Skype protocol is a closed source, peer-to-peer architecture of protocol used by Skype. As Skype protocol is closed source, only Skype uses the protocol. Previously we wrote about VoIP or Voice Over IP, Skype Protocol is not interoperable with other VoIP network protocols. Mentionaly, Skype was the first peer-to-peer IP telephony network.
Architecture of Skype Protocol
Skype Protocol contains three types of sub entities –
- Nodes or ordinary nodes
- Login server.
Each client device itself maintains a host cache with the IP address and port numbers of reachable supernodes. The Skype user directory is decentralized and distributed among the supernodes in the network.
The structure was so cleverly done, before 2012; actually any client device used to become a supernode itself. Supernodes relay communications on behalf of two other clients, both of which are behind firewalls or “one-to-many” Network address translation. There is no usage of Firewall by Skype Protocol, neither it support the use of the IPv6 protocol, making Skype Protocol a existing protocol with questionable privacy.
Other Notes on Skype Protocol
The RC4 encryption algorithm is used to obfuscate the payload of datagrams. It has two parts – the CRC32 of public source and destination IP and Skype’s packet ID which are taken Skype obfuscation layer’s initialization vector (IV). The XOR of these two 32-bit values is transformed to an 80-byte RC4 key using an unknown key engine. A notable misuse of RC4 in Skype can be found on TCP stream.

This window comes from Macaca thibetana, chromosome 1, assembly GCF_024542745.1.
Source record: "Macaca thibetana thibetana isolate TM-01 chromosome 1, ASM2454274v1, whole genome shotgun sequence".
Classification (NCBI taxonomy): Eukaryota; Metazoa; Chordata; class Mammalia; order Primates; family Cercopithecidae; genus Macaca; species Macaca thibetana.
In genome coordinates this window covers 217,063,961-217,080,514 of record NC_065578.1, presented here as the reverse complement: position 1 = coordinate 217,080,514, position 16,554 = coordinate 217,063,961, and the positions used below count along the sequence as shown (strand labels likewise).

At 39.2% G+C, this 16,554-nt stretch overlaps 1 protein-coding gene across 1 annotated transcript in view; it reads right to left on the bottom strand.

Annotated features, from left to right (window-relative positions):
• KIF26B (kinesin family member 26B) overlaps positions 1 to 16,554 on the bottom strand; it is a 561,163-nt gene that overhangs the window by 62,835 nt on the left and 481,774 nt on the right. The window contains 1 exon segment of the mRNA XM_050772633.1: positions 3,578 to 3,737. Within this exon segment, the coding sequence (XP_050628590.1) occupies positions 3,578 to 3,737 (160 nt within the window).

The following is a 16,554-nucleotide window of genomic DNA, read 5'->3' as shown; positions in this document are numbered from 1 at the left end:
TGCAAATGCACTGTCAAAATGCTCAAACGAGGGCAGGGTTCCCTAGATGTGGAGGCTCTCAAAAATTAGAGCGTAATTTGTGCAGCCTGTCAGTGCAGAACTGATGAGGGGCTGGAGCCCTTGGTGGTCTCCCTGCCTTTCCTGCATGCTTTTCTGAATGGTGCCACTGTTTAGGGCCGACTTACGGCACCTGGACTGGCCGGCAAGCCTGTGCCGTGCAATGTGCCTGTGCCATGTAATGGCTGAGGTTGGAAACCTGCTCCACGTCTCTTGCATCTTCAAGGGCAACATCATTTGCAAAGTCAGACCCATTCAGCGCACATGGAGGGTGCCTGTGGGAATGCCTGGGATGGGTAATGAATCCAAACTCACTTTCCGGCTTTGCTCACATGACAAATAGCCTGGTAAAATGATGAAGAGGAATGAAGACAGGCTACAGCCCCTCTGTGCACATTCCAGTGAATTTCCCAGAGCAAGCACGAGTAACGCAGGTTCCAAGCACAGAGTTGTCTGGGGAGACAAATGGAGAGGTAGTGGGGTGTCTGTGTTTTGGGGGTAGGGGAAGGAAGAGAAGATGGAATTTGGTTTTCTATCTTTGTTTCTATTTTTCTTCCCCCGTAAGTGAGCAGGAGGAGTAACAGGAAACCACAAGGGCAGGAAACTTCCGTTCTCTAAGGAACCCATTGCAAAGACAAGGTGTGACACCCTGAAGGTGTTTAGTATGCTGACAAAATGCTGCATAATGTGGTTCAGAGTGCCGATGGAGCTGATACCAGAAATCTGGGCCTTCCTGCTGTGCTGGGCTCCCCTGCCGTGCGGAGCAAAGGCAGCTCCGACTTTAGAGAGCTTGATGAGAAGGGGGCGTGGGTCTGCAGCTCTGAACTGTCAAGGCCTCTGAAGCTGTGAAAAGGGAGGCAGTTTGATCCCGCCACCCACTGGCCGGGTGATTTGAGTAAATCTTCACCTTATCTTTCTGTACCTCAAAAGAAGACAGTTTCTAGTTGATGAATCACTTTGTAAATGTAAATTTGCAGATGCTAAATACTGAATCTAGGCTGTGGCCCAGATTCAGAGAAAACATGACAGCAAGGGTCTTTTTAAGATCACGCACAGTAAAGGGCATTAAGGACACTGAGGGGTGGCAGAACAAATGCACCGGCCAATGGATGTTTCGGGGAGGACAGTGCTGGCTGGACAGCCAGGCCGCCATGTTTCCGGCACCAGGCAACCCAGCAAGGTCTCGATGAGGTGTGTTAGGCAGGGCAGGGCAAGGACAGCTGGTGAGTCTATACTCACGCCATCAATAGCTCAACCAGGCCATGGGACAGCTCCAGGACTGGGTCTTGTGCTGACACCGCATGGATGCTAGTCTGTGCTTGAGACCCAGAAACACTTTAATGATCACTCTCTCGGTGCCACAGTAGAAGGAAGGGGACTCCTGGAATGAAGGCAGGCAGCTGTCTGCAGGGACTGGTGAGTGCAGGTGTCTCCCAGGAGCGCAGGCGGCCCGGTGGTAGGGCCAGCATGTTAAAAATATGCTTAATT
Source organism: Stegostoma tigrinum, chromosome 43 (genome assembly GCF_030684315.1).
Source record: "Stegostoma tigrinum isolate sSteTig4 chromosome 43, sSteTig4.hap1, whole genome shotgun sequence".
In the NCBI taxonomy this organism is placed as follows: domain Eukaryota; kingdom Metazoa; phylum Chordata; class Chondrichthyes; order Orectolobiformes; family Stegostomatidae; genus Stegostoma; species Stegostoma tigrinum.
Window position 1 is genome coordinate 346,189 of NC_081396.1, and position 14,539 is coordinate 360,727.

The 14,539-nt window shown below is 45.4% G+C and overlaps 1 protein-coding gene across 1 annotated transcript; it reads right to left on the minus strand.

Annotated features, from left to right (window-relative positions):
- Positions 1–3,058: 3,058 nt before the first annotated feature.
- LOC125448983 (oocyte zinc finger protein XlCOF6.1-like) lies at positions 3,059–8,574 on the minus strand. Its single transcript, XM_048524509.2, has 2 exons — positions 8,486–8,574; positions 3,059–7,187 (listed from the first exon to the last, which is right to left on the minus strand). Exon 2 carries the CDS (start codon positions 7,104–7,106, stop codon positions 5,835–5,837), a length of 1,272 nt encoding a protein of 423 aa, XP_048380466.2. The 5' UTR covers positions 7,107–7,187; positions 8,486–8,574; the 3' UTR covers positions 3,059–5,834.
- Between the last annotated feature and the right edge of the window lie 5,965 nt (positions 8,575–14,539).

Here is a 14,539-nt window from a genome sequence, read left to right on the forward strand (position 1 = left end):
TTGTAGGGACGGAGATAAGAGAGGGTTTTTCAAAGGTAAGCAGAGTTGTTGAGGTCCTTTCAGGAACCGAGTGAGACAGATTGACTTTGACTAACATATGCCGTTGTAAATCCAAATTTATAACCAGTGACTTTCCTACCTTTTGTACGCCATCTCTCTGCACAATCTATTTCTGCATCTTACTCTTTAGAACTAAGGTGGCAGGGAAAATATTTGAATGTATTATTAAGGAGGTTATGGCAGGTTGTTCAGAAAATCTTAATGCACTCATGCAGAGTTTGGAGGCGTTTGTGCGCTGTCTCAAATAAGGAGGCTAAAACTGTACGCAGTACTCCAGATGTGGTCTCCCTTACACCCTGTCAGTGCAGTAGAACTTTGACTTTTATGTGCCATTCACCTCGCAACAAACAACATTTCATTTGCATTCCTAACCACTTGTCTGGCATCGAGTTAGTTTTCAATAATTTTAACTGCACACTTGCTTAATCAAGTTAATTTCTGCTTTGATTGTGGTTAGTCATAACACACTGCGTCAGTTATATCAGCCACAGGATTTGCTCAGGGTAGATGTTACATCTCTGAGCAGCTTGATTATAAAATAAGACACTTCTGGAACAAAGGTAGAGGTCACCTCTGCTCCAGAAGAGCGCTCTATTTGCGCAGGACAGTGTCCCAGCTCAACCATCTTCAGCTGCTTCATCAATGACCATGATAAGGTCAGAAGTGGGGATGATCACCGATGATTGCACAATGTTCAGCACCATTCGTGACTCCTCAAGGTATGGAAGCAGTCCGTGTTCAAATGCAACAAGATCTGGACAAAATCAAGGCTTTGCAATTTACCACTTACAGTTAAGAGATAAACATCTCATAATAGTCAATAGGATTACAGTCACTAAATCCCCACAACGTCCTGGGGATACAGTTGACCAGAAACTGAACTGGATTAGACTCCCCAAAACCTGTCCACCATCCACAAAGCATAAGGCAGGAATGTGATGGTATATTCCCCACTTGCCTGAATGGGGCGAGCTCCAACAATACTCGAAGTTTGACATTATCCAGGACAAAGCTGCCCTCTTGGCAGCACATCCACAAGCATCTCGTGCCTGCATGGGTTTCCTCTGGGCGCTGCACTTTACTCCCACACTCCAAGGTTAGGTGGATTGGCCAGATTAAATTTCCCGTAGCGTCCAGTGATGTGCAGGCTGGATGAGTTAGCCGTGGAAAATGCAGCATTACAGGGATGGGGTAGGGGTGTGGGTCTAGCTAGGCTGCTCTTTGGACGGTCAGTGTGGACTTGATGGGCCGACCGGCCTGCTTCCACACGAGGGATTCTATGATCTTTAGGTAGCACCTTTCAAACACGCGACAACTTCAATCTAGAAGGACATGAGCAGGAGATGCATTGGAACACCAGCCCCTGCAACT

On 10 May 2011, Microsoft Corporation acquired Skype Communications for US$8.5 billion. Reverse engineering of the Skype protocol by inspecting/disassembling binaries is prohibited by the terms and conditions of Skype’s license agreement. However European Union law allows reverse-engineering a computer program without getting a permission from an author for inter-operability purposes. In the United States, the Digital Millennium Copyright Act grants a safe harbor to reverse engineer software for the purposes of interoperability with other software.
There are some claimed reversed engineered projects available against Skype Protocol :
There is a open source alternative of Skype Protocol but with much more security, named Jitsi.
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